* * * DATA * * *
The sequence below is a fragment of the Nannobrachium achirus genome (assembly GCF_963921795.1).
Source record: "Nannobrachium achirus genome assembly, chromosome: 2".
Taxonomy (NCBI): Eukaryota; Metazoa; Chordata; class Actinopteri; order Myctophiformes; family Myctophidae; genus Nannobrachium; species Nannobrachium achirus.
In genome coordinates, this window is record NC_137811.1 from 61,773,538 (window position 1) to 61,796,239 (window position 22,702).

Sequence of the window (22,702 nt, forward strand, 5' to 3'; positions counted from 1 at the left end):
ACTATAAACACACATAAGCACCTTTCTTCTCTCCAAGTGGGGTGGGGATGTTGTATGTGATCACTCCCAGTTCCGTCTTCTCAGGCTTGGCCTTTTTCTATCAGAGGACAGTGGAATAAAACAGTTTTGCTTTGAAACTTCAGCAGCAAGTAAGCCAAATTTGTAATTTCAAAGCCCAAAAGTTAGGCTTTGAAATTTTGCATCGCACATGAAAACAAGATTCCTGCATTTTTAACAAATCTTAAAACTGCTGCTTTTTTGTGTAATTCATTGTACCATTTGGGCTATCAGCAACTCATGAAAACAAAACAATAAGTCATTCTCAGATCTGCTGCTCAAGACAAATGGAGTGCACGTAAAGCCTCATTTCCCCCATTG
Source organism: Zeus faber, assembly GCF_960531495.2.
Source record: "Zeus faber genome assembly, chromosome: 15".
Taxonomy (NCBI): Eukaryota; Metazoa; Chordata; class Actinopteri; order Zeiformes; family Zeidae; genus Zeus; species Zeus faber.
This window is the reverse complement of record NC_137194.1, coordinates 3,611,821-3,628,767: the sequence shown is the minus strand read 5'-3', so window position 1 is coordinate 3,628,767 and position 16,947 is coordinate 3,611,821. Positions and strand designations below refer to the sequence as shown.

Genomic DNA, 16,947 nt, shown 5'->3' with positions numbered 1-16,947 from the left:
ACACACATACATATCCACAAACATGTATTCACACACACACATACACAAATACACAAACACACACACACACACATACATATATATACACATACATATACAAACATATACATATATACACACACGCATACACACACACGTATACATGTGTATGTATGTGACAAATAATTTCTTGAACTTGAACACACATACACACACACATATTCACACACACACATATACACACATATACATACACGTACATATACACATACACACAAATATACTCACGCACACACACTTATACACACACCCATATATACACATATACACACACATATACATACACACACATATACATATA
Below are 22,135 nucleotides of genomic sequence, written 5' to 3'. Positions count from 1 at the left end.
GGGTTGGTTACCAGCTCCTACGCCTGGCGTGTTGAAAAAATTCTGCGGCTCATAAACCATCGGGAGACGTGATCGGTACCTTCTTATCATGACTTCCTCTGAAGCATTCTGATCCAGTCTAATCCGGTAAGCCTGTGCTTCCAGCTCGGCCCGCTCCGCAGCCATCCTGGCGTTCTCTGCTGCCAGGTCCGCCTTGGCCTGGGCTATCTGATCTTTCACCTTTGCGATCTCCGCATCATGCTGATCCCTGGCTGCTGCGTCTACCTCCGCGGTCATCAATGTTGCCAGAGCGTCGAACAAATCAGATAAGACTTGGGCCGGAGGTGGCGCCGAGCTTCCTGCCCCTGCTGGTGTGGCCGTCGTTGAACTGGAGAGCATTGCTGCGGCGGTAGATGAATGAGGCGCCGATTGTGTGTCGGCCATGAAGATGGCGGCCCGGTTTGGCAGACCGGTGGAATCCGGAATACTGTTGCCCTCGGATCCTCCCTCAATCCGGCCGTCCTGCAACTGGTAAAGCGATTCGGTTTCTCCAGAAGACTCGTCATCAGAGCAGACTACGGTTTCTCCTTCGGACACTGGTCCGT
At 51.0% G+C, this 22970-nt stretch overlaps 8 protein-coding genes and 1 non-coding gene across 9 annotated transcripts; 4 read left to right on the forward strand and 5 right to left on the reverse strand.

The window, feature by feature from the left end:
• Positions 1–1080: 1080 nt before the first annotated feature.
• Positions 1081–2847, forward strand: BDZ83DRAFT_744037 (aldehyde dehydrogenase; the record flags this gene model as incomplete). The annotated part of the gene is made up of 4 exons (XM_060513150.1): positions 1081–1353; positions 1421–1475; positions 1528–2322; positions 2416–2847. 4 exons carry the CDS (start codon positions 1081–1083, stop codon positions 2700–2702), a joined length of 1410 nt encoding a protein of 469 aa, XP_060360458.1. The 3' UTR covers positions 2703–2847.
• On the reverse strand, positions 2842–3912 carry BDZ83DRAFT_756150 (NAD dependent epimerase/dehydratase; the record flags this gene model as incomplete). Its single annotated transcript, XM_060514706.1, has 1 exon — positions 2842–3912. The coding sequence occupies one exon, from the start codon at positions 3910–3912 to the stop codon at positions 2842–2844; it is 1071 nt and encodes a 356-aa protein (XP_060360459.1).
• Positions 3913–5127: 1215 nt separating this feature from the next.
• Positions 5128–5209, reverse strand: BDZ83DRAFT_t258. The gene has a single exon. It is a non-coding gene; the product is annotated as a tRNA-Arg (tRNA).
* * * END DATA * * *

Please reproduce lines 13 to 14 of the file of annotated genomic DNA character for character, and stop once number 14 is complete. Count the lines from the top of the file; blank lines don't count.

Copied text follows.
Below are 22,135 nucleotides of genomic sequence, written 5' to 3'. Positions count from 1 at the left end.
GGGTTGGTTACCAGCTCCTACGCCTGGCGTGTTGAAAAAATTCTGCGGCTCATAAACCATCGGGAGACGTGATCGGTACCTTCTTATCATGACTTCCTCTGAAGCATTCTGATCCAGTCTAATCCGGTAAGCCTGTGCTTCCAGCTCGGCCCGCTCCGCAGCCATCCTGGCGTTCTCTGCTGCCAGGTCCGCCTTGGCCTGGGCTATCTGATCTTTCACCTTTGCGATCTCCGCATCATGCTGATCCCTGGCTGCTGCGTCTACCTCCGCGGTCATCAATGTTGCCAGAGCGTCGAACAAATCAGATAAGACTTGGGCCGGAGGTGGCGCCGAGCTTCCTGCCCCTGCTGGTGTGGCCGTCGTTGAACTGGAGAGCATTGCTGCGGCGGTAGATGAATGAGGCGCCGATTGTGTGTCGGCCATGAAGATGGCGGCCCGGTTTGGCAGACCGGTGGAATCCGGAATACTGTTGCCCTCGGATCCTCCCTCAATCCGGCCGTCCTGCAACTGGTAAAGCGATTCGGTTTCTCCAGAAGACTCGTCATCAGAGCAGACTACGGTTTCTCCTTCGGACACTGGTCCGT